The Totally Awesome Hulk #1 Review

Totally Awesome Hulk
Totally Awesome Hulk

The Totally Awesome Hulk #1
Marvel Comics
Pak, Cho, Oback

Amadeus Cho takes his turn as the Hulk in this first issue by the character’s co-creator, Greg Pak. The comic clocks in at a five-dollar cover price for thirty pages of story. The comic is mostly action centric, but there is some character development here and there. This is a very average read for your money. If you are fan of Amadeus Cho then you might be in for a jolt in terms of his depiction.

Cho has aged. He’s now 19 and he has taken on the mantle of the Hulk. He has a handler. His 16-year-old sister, Maddy. The comic has him take down a random monster and after he does so we learn a little more of the plot that is in the works. Then we get to know the brother and sister a little bit before the next stage of the plot is fired up.

The comic has a lot of action and that action is “big” thanks to Frank Cho. You could make a case that this type of “cheesecake” artwork is most appropriate for a Hulk book. On the other hand, you could make an argument that there are just as many human moments and this artwork simply doesn’t fit those scenes. However, I found the funnier moments, when Cho is not the Hulk, to be rendered really well. This makes the book a better read and that is a credit to the artwork.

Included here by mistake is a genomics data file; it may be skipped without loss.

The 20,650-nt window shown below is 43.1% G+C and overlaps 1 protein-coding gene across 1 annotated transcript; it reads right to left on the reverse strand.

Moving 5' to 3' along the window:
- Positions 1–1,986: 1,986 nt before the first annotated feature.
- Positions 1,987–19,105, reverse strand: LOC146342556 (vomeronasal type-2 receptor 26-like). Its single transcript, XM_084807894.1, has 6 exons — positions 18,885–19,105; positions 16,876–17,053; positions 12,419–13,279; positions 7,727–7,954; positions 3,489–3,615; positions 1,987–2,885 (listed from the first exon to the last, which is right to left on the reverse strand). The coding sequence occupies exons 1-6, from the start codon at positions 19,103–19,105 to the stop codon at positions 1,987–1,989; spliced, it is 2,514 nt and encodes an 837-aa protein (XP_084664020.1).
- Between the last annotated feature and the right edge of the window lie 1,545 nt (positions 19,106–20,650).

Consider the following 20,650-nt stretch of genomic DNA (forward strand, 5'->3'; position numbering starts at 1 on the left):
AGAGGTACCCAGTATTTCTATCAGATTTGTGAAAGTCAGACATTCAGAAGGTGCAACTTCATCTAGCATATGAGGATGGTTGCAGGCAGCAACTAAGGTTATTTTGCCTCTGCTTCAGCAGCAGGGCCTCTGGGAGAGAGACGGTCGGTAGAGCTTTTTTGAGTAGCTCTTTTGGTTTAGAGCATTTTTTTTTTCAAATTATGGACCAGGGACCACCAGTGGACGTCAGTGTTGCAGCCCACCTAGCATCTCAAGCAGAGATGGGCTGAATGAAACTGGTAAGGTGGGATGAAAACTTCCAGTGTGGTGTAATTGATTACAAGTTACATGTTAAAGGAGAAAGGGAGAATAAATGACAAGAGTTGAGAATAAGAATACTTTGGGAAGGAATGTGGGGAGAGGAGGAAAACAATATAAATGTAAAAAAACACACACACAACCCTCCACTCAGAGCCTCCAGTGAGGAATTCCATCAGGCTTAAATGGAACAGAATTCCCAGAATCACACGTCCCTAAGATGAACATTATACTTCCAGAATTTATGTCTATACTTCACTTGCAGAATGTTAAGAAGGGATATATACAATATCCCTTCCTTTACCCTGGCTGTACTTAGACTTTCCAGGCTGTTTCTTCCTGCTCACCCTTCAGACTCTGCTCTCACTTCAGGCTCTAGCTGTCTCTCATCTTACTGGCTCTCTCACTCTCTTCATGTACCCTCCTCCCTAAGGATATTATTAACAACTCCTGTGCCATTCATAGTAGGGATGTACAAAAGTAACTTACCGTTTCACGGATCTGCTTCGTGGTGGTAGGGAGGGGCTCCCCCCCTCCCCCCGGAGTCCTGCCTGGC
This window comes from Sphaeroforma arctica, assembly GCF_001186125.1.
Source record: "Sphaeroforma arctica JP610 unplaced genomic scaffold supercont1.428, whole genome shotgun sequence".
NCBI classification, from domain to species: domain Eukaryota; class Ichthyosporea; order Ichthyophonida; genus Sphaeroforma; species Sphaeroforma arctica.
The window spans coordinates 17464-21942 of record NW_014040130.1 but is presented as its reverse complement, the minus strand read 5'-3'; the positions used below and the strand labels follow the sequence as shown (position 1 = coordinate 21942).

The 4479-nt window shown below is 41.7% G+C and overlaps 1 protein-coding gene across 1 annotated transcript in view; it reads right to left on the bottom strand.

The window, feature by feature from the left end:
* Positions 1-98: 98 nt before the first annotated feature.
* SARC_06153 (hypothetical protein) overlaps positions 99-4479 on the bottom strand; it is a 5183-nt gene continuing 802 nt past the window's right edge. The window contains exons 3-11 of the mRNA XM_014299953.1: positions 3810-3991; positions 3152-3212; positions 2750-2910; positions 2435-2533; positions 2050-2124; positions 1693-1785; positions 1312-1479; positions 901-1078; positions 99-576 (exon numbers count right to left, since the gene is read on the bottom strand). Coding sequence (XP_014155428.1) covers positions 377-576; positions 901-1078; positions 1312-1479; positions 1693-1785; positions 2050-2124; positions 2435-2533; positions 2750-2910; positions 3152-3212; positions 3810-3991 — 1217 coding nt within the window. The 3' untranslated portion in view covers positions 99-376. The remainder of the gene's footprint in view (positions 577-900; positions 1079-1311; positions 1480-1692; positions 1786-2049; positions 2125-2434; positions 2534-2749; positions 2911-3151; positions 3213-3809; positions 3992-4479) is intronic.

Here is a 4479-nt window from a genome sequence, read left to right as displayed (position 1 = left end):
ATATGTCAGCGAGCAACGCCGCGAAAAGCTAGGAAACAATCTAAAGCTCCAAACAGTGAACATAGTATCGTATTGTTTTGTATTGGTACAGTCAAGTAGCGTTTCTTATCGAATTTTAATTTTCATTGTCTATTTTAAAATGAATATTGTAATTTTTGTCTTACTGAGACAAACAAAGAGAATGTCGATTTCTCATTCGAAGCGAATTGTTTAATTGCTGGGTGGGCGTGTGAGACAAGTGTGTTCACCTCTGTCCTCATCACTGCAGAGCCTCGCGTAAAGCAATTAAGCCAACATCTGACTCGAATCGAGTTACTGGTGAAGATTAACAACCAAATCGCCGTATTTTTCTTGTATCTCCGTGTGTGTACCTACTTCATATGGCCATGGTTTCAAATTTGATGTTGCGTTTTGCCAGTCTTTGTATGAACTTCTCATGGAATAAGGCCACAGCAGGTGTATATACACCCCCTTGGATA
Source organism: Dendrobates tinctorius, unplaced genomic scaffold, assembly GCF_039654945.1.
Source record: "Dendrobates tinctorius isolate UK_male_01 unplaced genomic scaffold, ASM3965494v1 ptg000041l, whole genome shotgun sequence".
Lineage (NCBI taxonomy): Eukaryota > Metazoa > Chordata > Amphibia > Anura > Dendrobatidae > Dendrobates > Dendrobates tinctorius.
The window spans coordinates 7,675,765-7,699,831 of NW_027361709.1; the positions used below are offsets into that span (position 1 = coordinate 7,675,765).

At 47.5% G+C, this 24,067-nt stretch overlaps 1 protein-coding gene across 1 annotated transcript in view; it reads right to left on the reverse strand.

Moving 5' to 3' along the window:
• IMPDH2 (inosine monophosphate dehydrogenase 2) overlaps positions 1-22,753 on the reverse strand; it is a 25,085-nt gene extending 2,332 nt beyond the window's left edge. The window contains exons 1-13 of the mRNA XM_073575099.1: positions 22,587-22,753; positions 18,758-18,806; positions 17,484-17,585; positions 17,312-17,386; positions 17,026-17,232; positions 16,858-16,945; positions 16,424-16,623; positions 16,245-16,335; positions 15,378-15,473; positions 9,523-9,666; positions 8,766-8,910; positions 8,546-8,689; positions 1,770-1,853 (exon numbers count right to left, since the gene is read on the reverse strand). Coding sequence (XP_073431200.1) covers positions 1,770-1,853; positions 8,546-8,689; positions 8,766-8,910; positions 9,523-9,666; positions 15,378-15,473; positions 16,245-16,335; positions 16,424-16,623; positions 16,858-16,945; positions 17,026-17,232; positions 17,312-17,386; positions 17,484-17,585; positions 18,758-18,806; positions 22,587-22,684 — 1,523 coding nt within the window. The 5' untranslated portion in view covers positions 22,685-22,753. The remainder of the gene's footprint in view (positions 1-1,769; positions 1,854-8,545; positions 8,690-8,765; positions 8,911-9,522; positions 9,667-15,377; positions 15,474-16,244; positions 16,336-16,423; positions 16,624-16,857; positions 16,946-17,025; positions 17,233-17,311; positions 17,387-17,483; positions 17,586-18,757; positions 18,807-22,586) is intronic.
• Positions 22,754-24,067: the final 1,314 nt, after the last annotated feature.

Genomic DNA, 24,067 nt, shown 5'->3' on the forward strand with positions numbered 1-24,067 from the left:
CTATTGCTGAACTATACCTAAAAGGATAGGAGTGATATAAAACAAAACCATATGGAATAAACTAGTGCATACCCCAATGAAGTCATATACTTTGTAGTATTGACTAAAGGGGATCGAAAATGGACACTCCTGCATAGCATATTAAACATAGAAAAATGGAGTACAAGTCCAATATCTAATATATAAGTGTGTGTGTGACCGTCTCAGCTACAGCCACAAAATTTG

Amadeus Cho talks several times about how he is the eighth smartest person in the world. However, as presented in this comic, he is simply a really horny, wise-ass. Cho chases the babysitter of a kid he rescues in the first scene, makes comments about his manhood in the next scene, flirts with She-Hulk and then with the villain at the end of the book. There isn’t anything in here that would lead you to believe he has any intelligence at all unfortunately.

The missteps don’t stop at the personality of the lead character. The sister is not only more mature in dialogue, but she appears to be much older than her brother. In fact, she appears older than She-Hulk. Additionally, there are other strange parts to the story, such as the kid getting launched into the air by the turtle and Cho-Hulk losing his pants. Too many visuals happen for the sake of happening instead of getting shown on the page. I’m not sure if this is the art or the direction but I’m not sure why editorial ignored them.

“Totally Awesome Hulk” is a very average first offering. The book is over-priced at five-dollars but includes ten extra story pages. The comic takes Amadeus Cho and dumbs down his intellect to the point where he appears to only be after sex. The comic has a lot of action and the artwork provides some great visual in that department. The art also conveys the quiet scenes between Amadeus and his sister perfectly to round out the art in the book. I’m not sure what to make of this series and the direction for Amadeus. If you are a fan of the character you might be a little surprised at what you find here. This is an average read. By Brandon Borzelli